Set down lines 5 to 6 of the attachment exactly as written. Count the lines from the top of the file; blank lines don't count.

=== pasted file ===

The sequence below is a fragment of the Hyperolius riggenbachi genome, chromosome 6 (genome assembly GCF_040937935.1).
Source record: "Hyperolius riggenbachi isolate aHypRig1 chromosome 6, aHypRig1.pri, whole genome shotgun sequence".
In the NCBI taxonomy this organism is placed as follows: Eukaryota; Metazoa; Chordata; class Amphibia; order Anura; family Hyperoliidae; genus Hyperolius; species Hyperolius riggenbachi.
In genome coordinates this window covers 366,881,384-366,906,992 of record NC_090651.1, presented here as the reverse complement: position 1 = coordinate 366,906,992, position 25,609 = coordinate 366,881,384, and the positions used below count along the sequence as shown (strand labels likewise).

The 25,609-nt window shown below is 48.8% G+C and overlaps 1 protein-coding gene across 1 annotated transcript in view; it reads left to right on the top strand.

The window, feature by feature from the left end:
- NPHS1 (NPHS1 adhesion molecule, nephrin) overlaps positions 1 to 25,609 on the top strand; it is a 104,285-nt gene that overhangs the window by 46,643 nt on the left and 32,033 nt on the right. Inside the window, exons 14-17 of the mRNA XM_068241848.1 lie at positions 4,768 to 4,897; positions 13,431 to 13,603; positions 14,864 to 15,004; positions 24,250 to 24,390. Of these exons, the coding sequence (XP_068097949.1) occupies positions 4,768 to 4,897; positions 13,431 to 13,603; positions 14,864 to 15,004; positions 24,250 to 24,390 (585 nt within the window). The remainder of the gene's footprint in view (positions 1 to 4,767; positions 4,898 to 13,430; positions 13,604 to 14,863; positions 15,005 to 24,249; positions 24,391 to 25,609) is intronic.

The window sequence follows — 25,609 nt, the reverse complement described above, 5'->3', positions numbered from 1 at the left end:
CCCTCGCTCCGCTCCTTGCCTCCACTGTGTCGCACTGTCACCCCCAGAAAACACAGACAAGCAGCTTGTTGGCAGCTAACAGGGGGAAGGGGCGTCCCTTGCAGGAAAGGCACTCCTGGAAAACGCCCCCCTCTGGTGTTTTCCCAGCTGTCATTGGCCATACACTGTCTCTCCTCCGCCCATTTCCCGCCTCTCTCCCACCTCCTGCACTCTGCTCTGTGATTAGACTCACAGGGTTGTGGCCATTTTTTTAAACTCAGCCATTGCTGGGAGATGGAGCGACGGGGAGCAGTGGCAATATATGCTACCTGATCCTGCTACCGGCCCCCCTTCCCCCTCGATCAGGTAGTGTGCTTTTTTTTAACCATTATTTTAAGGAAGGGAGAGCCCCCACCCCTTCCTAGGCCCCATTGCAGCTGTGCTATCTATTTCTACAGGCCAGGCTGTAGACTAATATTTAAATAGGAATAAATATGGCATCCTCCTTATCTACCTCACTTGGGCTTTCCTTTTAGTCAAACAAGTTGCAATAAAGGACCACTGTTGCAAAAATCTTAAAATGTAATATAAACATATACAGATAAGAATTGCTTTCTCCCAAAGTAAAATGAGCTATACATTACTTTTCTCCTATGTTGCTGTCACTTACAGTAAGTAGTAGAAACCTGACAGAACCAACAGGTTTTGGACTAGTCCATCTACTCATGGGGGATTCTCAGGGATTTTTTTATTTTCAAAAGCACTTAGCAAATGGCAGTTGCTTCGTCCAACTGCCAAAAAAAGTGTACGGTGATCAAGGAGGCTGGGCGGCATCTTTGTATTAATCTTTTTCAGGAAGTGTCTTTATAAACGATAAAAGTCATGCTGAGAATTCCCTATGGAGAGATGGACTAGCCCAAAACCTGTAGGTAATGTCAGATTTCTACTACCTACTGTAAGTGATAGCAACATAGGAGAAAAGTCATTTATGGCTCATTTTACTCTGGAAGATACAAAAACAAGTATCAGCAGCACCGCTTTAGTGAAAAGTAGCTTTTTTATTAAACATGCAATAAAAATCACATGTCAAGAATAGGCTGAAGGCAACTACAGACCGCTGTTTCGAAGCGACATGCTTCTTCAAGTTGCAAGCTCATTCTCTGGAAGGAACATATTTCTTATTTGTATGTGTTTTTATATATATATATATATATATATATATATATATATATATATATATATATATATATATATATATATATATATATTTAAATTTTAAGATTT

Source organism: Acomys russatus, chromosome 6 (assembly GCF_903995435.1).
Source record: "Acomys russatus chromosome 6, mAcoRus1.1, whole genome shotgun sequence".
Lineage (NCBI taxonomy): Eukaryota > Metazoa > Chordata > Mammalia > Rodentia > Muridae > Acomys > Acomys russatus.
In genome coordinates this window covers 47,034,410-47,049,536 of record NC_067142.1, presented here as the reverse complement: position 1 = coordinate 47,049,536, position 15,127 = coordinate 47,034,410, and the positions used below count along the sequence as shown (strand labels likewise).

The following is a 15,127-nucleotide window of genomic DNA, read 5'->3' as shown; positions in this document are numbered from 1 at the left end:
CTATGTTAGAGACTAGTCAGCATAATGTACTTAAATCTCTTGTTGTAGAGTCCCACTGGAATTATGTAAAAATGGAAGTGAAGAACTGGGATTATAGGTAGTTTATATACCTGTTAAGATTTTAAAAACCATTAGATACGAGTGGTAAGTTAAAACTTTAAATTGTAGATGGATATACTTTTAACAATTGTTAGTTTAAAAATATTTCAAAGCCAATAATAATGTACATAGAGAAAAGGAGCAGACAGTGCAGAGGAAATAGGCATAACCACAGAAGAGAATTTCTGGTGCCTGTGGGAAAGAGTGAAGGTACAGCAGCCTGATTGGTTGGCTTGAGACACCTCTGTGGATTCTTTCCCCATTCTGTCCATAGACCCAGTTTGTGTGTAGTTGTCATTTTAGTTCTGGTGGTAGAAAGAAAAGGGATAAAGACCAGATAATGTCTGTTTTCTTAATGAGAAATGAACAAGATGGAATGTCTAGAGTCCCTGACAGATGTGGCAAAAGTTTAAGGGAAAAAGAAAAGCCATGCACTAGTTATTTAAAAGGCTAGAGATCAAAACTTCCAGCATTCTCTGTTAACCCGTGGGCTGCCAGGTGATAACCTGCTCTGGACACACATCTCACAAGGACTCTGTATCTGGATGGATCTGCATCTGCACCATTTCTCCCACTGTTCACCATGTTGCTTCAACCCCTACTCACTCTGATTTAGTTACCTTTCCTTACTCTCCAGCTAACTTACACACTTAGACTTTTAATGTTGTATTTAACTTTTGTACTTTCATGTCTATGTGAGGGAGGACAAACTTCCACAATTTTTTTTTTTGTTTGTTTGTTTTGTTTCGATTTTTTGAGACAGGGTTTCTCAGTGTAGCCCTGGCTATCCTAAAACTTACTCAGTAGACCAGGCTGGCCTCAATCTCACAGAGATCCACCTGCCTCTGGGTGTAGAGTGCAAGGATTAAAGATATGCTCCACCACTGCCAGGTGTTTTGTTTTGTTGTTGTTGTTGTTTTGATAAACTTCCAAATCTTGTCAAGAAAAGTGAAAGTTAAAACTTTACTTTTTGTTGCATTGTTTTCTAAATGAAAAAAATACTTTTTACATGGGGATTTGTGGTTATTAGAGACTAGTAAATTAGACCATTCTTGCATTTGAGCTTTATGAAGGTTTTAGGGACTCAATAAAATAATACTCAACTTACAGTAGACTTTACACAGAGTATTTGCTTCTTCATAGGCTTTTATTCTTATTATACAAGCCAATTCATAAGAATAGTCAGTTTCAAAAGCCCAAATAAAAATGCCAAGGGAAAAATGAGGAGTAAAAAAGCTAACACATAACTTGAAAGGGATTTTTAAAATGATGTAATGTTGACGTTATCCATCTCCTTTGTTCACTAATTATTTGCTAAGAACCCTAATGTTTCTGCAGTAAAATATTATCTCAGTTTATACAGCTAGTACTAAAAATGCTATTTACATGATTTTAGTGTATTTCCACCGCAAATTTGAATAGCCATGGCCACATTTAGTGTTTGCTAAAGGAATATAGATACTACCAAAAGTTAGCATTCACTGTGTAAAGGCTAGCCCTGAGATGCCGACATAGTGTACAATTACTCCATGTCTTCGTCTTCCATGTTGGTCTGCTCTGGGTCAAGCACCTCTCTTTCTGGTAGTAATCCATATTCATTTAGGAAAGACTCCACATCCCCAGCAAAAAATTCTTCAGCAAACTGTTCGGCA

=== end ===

The 25,609-nt window shown below is 48.8% G+C and overlaps 1 protein-coding gene across 1 annotated transcript in view; it reads left to right on the top strand.

The window, feature by feature from the left end: